HOUSTON -- Zack Wheeler has rarely, if ever, been more dialed in than he was the last time he took the mound at Minute Maid Park.
It was November 5, Game 6 of the World Series, and Wheeler had "lightning bolts coming out of his hands," as catcher J.T. Realmuto put it postgame.
Phillies fans know the story and many are still feeling the pain. Wheeler cruised through the first five innings, letting just two men on base. The Phillies took a lead on Kyle Schwarber's solo home run to start the sixth.
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Wheeler hit Martin Maldonado with a pitch to begin the bottom half, and after Jose Altuve grounded out, Jeremy Peña singled to put runners on the corners with one out.
Manager Rob Thomson, as he did all postseason, followed his gut and went to the bullpen early, pulling Wheeler at 70 pitches and bringing in reliever Jose Alvarado, who had been lights-out the two months prior and has been lights-out since. But that night, Alvarado allowed a three-run, game-winning homer to the first batter he faced, slugger Yordan Alvarez.
Instead of potentially riding a Wheeler gem to a decisive Game 7, the Phillies' season ended about an hour later.
"Feels like we were just here. I don't think I'll ever be over that, to be honest, just because I felt so good," Wheeler said Friday as the Phillies made their fourth trip to Houston in the last six months.
"That's a tricky question. Some aspects were easier to get over than others. Some things were harder to get over than others."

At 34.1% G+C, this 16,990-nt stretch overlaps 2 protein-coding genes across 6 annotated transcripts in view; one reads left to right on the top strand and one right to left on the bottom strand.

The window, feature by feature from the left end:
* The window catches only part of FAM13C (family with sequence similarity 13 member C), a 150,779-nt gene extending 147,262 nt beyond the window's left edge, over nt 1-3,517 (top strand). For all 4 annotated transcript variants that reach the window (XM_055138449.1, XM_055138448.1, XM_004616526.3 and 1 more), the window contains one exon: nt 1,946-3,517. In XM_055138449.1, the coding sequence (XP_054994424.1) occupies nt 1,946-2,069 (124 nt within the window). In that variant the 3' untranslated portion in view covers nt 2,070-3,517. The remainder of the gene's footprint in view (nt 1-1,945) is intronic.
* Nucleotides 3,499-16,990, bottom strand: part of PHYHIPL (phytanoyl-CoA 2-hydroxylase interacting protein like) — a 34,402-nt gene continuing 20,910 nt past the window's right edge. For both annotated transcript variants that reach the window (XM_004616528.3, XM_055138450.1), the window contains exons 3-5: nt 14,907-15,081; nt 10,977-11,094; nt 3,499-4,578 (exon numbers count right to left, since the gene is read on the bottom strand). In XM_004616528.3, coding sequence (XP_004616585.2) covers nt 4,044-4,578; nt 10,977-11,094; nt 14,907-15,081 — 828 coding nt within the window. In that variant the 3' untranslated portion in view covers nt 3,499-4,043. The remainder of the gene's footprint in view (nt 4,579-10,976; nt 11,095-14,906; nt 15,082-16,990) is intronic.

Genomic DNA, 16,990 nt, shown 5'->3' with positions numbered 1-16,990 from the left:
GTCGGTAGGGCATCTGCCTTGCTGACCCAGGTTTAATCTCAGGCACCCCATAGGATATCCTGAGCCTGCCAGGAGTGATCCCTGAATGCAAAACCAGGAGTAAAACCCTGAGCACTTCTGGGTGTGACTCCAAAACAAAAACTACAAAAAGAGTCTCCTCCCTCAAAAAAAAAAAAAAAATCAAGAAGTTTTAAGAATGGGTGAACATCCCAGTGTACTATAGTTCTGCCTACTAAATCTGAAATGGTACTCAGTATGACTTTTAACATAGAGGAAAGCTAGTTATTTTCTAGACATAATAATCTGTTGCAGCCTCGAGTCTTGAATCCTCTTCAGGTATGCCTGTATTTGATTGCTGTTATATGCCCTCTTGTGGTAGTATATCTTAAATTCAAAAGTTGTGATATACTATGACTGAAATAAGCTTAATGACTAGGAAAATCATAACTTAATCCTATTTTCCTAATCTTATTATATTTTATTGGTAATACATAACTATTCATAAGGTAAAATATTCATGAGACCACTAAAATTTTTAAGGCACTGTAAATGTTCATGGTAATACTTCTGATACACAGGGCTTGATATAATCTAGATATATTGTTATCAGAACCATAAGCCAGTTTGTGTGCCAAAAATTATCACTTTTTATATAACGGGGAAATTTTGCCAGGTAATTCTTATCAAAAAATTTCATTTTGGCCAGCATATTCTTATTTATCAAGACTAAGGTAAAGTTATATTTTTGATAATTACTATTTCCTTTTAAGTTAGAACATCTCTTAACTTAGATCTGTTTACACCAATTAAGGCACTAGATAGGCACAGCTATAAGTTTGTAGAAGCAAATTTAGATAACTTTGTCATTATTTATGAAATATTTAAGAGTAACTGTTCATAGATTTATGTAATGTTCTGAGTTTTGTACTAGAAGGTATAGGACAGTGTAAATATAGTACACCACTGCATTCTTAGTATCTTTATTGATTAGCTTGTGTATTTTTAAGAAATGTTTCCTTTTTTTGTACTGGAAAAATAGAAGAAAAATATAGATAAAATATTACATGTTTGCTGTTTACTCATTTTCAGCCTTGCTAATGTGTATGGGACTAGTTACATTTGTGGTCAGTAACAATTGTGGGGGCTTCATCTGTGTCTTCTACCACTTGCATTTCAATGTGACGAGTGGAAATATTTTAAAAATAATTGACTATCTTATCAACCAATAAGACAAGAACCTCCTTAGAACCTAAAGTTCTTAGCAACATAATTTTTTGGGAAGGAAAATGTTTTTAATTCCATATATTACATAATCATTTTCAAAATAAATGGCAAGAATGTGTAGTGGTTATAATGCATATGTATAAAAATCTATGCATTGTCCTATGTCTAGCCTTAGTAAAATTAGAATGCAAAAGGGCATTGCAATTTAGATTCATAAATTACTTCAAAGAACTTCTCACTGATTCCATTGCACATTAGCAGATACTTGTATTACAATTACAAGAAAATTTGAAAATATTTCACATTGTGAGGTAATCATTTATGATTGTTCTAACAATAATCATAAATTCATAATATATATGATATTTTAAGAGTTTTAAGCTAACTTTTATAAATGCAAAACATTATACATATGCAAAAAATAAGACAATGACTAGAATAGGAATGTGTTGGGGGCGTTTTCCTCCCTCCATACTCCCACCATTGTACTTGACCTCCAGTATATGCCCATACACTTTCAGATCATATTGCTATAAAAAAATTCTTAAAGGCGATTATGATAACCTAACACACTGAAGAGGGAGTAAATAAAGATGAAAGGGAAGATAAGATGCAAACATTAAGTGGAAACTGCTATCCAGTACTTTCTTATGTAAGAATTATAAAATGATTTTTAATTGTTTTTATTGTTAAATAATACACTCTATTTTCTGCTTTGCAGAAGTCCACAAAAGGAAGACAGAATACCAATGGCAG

The night of Game 6, Wheeler admitted he was caught off guard by the pitching change.
"I'm sure he was," Thomson said moments later. "Yeah, I'm sure he was. I mean, he still had his good stuff. I just thought that that was a key moment in the game and that was a momentum swing that I thought Alvarado had a chance to strike him out."
Wheeler and Thomson did not discuss the matter that night. There was no big hash-it-out conversation during the offseason, Wheeler said: "You just move on."
New year, new team, new goals. The frustration of Game 6 in Houston six months ago could eventually dissipate if Wheeler and the Phillies make another deep playoff run and finish the job, but the reality is that those opportunities are few and far between. The 2016 Cubs thought they'd be back. The Dodgers have won 67 percent of their games the last four seasons and played in the World Series once. The Yankees have made the playoffs 10 times since beating the Phillies in the 2009 World Series but that was their last trip.
The 2023 Phillies started slowly, losing their first four games and beginning 5-10 before winning nine of 12 to move over .500 for the first time Friday night. They have a difficult upcoming schedule with road series against the Astros and Dodgers, home series vs. the Red Sox and Blue Jays, then a trip to Colorado and San Francisco, two places where they traditionally have not played well no matter how the Rockies or Giants are performing.
Wheeler has pitched well his last three times out, really having just one bad inning in Chicago two starts ago. He struck out 11 in a win over the Rockies Sunday.
"Feels like we're moving in the right direction," he said. "I feel like I've been pitching well, the numbers just don't really speak for it yet."
Saturday's start will be Wheeler's 75th as a Phillie in the regular season. He is 32-20 with a 2.93 ERA and his postseason numbers in 2022 were even better (2.78 ERA, 0.73 WHIP). He's in Year 4 of a five-year, $118 million contract that has turned out to be one the best free-agent deals in Phillies history. Who knows how much better it might look if he was extended another inning or two that November night in Houston.